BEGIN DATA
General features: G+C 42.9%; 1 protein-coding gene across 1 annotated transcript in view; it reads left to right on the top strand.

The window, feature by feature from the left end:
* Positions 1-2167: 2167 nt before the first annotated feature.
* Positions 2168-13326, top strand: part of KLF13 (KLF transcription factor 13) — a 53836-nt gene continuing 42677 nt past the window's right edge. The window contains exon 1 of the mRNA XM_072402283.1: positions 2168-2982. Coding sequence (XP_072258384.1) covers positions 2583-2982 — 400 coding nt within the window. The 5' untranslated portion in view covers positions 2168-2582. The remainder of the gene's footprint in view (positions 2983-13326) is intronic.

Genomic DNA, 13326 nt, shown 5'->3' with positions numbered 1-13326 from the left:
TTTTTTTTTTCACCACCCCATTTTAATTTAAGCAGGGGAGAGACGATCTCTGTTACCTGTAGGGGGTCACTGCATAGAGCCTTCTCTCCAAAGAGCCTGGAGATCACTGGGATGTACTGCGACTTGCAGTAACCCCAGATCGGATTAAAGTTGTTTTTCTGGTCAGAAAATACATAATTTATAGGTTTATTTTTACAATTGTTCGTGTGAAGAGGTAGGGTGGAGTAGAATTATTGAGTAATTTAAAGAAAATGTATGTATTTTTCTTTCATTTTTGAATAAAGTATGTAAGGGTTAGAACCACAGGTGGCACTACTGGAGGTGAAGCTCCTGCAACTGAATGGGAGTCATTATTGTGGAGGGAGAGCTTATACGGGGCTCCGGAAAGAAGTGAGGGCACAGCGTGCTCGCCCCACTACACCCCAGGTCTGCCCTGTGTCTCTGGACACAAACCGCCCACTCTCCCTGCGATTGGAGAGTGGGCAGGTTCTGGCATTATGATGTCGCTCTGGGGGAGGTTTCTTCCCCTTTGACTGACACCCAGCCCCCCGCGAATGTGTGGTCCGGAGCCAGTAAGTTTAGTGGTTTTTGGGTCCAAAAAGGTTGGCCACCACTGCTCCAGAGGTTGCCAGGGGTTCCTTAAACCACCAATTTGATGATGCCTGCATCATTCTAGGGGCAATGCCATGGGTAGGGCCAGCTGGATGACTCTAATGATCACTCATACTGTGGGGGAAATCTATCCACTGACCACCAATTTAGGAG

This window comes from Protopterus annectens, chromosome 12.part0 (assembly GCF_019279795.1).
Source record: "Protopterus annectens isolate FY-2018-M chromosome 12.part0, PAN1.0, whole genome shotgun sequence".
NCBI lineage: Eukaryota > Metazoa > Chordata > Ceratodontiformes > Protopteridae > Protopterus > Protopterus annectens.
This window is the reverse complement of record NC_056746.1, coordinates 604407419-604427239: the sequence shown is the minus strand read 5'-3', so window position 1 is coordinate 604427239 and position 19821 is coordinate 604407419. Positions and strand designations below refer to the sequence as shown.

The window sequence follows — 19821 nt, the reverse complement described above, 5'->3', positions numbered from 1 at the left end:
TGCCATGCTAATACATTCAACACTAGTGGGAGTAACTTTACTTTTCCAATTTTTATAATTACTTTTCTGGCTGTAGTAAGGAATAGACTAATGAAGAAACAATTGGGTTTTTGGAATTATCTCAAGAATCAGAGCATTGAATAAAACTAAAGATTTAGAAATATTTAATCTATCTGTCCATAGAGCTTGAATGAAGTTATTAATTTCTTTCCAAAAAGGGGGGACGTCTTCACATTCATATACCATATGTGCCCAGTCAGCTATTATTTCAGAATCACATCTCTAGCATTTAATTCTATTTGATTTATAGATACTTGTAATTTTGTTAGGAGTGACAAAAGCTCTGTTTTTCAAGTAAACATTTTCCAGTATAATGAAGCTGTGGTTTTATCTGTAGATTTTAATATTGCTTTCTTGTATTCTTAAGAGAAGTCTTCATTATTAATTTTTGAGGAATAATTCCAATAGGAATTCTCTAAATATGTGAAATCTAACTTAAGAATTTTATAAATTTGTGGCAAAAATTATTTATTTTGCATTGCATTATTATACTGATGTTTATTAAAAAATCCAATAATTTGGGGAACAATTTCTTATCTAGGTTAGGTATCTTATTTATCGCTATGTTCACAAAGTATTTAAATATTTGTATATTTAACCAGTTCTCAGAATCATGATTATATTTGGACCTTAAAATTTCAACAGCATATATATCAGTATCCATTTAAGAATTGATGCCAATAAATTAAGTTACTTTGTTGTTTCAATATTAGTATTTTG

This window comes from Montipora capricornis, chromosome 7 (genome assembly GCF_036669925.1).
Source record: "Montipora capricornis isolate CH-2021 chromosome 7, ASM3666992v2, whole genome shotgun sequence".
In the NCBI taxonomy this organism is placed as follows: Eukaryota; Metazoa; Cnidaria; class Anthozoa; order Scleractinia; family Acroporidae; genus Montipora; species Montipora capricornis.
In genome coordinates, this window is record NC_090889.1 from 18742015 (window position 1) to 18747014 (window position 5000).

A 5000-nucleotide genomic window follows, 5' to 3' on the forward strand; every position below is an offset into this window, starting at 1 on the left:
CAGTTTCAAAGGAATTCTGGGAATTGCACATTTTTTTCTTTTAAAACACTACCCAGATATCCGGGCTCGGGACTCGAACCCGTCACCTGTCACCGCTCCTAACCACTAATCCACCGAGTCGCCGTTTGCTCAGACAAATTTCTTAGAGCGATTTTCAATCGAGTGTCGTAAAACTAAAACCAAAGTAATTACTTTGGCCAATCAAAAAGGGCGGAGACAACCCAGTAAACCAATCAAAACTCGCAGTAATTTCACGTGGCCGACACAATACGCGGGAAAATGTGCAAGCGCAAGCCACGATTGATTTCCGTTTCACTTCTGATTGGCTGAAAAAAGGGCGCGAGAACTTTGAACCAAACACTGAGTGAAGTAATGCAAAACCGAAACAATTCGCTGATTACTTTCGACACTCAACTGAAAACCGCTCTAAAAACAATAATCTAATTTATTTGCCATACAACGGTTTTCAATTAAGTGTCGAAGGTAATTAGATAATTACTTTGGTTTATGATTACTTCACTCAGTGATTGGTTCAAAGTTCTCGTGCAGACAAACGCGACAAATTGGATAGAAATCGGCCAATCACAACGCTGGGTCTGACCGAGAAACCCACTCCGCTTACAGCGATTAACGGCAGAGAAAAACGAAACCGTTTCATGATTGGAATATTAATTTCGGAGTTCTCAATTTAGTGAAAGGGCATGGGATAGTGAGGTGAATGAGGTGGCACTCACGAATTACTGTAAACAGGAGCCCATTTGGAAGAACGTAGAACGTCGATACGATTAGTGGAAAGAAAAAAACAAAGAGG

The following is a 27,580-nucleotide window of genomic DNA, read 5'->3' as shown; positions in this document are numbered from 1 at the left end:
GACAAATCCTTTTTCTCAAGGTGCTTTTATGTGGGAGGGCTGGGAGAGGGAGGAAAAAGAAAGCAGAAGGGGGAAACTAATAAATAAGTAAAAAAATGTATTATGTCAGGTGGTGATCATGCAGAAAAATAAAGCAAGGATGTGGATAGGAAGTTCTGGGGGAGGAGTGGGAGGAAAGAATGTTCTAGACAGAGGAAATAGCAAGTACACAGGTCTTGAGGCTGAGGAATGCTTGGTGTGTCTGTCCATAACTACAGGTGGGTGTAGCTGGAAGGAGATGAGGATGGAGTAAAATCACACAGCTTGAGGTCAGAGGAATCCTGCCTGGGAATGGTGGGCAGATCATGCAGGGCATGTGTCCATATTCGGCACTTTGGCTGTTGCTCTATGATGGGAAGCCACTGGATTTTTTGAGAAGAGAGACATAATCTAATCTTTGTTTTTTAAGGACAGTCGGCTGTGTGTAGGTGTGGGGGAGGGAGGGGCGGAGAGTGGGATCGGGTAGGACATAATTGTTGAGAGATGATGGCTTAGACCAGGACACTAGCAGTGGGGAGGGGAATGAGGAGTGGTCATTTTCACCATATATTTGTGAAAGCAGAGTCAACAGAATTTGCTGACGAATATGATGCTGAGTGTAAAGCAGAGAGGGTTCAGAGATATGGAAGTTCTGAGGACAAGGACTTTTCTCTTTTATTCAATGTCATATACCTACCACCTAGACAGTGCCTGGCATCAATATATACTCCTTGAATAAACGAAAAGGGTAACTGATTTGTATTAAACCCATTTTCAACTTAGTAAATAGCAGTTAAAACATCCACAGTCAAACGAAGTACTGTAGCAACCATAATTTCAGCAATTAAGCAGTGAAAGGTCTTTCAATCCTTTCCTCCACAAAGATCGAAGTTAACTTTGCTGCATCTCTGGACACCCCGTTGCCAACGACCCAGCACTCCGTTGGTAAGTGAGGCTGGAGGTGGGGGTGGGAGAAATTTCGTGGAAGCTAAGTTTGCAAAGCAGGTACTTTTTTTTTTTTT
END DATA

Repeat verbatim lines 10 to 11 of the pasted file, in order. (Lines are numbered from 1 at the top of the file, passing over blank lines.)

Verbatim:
This window is the reverse complement of record NC_056746.1, coordinates 604407419-604427239: the sequence shown is the minus strand read 5'-3', so window position 1 is coordinate 604427239 and position 19821 is coordinate 604407419. Positions and strand designations below refer to the sequence as shown.

The window sequence follows — 19821 nt, the reverse complement described above, 5'->3', positions numbered from 1 at the left end: